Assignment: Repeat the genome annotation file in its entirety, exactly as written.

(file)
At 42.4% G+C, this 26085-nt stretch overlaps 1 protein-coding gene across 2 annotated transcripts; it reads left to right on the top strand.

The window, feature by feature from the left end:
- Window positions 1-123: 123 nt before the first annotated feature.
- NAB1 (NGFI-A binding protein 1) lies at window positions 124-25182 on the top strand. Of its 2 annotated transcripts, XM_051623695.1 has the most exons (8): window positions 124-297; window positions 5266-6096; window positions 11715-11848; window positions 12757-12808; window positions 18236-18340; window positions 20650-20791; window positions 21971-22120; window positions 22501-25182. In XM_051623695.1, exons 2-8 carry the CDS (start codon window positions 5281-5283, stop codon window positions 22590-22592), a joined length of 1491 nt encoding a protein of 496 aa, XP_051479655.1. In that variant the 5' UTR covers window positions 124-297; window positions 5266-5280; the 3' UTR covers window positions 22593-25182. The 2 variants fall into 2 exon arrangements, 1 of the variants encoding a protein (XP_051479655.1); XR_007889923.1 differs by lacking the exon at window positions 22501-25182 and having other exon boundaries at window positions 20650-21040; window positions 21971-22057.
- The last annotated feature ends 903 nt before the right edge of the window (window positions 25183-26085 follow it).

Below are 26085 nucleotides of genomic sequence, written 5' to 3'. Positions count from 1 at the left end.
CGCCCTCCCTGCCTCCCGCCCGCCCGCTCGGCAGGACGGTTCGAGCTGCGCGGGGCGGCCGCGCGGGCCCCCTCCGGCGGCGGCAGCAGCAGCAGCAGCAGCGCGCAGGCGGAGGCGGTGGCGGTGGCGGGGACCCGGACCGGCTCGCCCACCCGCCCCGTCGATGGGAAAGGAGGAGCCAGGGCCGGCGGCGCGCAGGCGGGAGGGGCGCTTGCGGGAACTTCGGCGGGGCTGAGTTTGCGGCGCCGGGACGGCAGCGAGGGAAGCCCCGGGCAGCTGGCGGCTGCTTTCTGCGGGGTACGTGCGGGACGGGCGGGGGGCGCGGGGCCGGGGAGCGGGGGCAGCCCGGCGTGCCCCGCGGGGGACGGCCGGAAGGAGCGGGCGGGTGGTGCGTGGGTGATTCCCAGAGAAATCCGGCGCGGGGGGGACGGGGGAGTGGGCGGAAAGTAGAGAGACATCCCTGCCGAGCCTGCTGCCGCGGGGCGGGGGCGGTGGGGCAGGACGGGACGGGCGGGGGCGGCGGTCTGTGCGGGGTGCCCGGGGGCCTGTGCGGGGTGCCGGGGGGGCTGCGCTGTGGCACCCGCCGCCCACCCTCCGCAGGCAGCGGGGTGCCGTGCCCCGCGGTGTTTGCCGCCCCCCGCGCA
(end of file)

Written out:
At 42.4% G+C, this 26085-nt stretch overlaps 1 protein-coding gene across 2 annotated transcripts; it reads left to right on the top strand.

The window, feature by feature from the left end:
- Window positions 1-123: 123 nt before the first annotated feature.
- NAB1 (NGFI-A binding protein 1) lies at window positions 124-25182 on the top strand. Of its 2 annotated transcripts, XM_051623695.1 has the most exons (8): window positions 124-297; window positions 5266-6096; window positions 11715-11848; window positions 12757-12808; window positions 18236-18340; window positions 20650-20791; window positions 21971-22120; window positions 22501-25182. In XM_051623695.1, exons 2-8 carry the CDS (start codon window positions 5281-5283, stop codon window positions 22590-22592), a joined length of 1491 nt encoding a protein of 496 aa, XP_051479655.1. In that variant the 5' UTR covers window positions 124-297; window positions 5266-5280; the 3' UTR covers window positions 22593-25182. The 2 variants fall into 2 exon arrangements, 1 of the variants encoding a protein (XP_051479655.1); XR_007889923.1 differs by lacking the exon at window positions 22501-25182 and having other exon boundaries at window positions 20650-21040; window positions 21971-22057.
- The last annotated feature ends 903 nt before the right edge of the window (window positions 25183-26085 follow it).

Below are 26085 nucleotides of genomic sequence, written 5' to 3'. Positions count from 1 at the left end.
CGCCCTCCCTGCCTCCCGCCCGCCCGCTCGGCAGGACGGTTCGAGCTGCGCGGGGCGGCCGCGCGGGCCCCCTCCGGCGGCGGCAGCAGCAGCAGCAGCAGCGCGCAGGCGGAGGCGGTGGCGGTGGCGGGGACCCGGACCGGCTCGCCCACCCGCCCCGTCGATGGGAAAGGAGGAGCCAGGGCCGGCGGCGCGCAGGCGGGAGGGGCGCTTGCGGGAACTTCGGCGGGGCTGAGTTTGCGGCGCCGGGACGGCAGCGAGGGAAGCCCCGGGCAGCTGGCGGCTGCTTTCTGCGGGGTACGTGCGGGACGGGCGGGGGGCGCGGGGCCGGGGAGCGGGGGCAGCCCGGCGTGCCCCGCGGGGGACGGCCGGAAGGAGCGGGCGGGTGGTGCGTGGGTGATTCCCAGAGAAATCCGGCGCGGGGGGGACGGGGGAGTGGGCGGAAAGTAGAGAGACATCCCTGCCGAGCCTGCTGCCGCGGGGCGGGGGCGGTGGGGCAGGACGGGACGGGCGGGGGCGGCGGTCTGTGCGGGGTGCCCGGGGGCCTGTGCGGGGTGCCGGGGGGGCTGCGCTGTGGCACCCGCCGCCCACCCTCCGCAGGCAGCGGGGTGCCGTGCCCCGCGGTGTTTGCCGCCCCCCGCGCA